During the last prehistoric expansion of modern humans, Polynesians from the Samoa-Tonga area dispersed through more than 500 remote, subtropical to subantarctic islands of East Polynesia (a cultural region encompassing the islands of New Zealand, Chathams, Auckland, Norfolk, Kermadecs, Societies, Cooks, Australs, Gambier, Tuamotu, Marquesas, Line, Rapa Nui, and Hawaii), an oceanic region the size of North America (Fig. The timing and sequence of this expansion, debated vigorously since Europeans rediscovered the islands of East Polynesia (1, 2) and most intensively with the advent of radiocarbon dating (3, 4), remains unresolved. 600–950 in the central, northern, and eastern archipelagos, and no earlier than A. Subsequent studies using precise AMS dating of short-lived materials alone have generally supported short chronologies (4, 6–8).
On many islands, irreconcilable long and short settlement chronologies coexist that vary by more than 400–1,000 y (4). The last systematic analysis of radiocarbon dates from archaeological and paleoecological sites throughout East Polynesia, published 17 y ago, was based on 147 radiocarbon dates (5). However, these chronologies continue to be dismissed by some scholars (9, 10) on hypothetical grounds of missing evidence or archaeological invisibility, and in favor of radiocarbon dates on materials (typically unidentified charcoal with high inbuilt age potential) incapable of providing a precise age for the event being dated.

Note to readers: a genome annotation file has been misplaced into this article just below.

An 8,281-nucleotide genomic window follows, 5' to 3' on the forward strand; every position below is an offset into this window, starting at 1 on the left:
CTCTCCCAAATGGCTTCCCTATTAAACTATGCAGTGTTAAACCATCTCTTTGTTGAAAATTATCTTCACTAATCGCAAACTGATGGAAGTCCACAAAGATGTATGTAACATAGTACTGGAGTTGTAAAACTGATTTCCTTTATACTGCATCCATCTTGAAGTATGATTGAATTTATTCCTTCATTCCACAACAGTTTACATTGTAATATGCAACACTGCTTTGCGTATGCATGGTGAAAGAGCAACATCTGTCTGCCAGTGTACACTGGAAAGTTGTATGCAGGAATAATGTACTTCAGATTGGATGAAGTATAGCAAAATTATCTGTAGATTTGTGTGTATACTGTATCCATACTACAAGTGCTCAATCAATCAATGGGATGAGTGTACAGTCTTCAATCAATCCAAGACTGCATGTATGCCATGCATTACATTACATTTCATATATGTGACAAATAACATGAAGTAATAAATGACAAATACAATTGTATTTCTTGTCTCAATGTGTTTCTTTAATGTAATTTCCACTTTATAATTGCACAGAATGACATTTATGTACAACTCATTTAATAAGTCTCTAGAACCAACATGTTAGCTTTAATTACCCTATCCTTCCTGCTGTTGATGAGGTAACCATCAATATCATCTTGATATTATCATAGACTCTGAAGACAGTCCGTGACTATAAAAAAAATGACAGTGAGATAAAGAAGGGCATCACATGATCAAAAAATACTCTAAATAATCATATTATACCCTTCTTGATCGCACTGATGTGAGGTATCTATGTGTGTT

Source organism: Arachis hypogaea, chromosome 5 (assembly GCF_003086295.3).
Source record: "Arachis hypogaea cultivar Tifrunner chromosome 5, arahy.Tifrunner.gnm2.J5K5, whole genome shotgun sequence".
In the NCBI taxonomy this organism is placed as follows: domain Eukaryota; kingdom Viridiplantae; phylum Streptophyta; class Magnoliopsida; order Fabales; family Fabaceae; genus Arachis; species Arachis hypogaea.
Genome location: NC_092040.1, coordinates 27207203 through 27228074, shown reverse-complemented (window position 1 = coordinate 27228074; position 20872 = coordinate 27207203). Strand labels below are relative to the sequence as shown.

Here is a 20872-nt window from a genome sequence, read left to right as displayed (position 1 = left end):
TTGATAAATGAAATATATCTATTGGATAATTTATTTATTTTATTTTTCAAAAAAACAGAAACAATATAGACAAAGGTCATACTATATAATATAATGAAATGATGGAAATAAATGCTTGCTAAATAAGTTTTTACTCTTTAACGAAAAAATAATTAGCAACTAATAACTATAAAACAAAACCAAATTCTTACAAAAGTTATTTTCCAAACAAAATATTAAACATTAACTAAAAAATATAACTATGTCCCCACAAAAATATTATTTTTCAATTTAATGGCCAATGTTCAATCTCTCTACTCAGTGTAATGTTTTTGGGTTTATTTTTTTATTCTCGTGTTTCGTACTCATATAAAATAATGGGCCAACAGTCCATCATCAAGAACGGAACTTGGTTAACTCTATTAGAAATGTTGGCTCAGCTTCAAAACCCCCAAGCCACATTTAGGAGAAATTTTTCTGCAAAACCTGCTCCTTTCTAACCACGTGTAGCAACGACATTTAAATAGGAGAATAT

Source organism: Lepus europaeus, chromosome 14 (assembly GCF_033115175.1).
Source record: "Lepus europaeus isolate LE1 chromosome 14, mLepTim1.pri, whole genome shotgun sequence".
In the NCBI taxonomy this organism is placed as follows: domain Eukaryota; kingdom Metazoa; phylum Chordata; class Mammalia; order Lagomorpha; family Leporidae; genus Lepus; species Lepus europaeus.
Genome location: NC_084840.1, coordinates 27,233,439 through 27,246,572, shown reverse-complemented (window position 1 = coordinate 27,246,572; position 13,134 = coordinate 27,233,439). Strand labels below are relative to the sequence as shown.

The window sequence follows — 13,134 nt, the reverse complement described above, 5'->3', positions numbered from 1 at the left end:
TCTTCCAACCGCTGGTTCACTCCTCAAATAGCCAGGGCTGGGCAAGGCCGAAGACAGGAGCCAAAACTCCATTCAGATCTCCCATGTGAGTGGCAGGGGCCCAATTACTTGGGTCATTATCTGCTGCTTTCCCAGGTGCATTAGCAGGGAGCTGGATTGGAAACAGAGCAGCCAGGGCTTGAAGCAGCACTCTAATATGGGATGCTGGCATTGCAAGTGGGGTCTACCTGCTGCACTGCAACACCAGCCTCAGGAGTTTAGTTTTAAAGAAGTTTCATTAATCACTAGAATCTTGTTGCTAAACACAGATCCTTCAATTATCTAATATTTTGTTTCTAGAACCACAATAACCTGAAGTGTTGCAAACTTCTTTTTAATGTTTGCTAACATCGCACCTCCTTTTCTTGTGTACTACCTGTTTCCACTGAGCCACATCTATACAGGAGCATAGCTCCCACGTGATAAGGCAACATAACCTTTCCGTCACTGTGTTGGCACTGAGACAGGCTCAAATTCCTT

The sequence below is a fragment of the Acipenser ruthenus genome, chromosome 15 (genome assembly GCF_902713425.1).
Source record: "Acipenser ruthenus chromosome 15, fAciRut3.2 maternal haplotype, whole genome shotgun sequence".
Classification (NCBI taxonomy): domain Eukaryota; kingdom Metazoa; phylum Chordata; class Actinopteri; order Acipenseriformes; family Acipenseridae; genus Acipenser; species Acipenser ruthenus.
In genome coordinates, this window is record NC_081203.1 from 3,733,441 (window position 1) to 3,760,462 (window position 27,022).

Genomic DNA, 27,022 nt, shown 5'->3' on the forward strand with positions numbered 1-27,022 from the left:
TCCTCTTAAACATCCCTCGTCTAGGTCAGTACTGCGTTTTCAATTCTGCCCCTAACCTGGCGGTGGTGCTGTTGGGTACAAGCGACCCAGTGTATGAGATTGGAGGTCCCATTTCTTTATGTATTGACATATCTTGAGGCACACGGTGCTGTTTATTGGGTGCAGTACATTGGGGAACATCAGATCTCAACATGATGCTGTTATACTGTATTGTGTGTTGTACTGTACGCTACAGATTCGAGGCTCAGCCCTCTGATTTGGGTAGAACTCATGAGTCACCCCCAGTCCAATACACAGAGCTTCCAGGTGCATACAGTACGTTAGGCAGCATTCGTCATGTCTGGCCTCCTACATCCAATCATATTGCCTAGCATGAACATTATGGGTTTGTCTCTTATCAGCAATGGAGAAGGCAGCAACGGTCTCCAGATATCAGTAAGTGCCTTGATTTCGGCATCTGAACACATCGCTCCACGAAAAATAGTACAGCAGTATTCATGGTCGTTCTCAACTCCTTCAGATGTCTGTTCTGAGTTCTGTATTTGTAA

Original frisky Radio broadcast date: June 21, 2017 Recorded during my recent trip to South America, hour 1 features my live set from The Bow in Buenos Aires, while hour 2 captures the energy of my B2B performance with Cid Inc at Umma in Posadas, Argentina.
We would like to thank everyone for their amazing support on this tour!
In a meta-analysis of 1,434 radiocarbon dates from the region, reliable short-lived samples reveal that the colonization of East Polynesia occurred in two distinct phases: earliest in the Society Islands A. ∼1025–1120, four centuries later than previously assumed; then after 70–265 y, dispersal continued in one major pulse to all remaining islands A. Our empirically based and dramatically shortened chronology for the colonization of East Polynesia resolves longstanding paradoxes and offers a robust explanation for the remarkable uniformity of East Polynesian culture, human biology, and language.
Models of human colonization, ecological change and historical linguistics for the region now require substantial revision. This analysis shortened East Polynesian prehistory just at the time when accelerator mass spectrometry (AMS) radiocarbon dating became available for very small samples (e.g., individual seeds).
The reliable Class 1 dates consistently reveal a short chronology for each island or archipelago where data are available. Our LAEM and our EAEM for initial colonization are listed below each island group and are represented by the yellow band.
In contrast, Class 2–3 dates, which are based on materials that have a high risk of imprecision and/or inaccuracy, have a larger spread of ages, and these are often used to support longer chronologies in the region.(A) Estimates for the timing of colonization for East Polynesian archipelagos or islands. (B) Distinct separation between colonization ages for the Society Islands (and possibly Gambier) vs. Our LAEM and our EAEM for initial colonization are listed below each island group and are represented by the yellow band.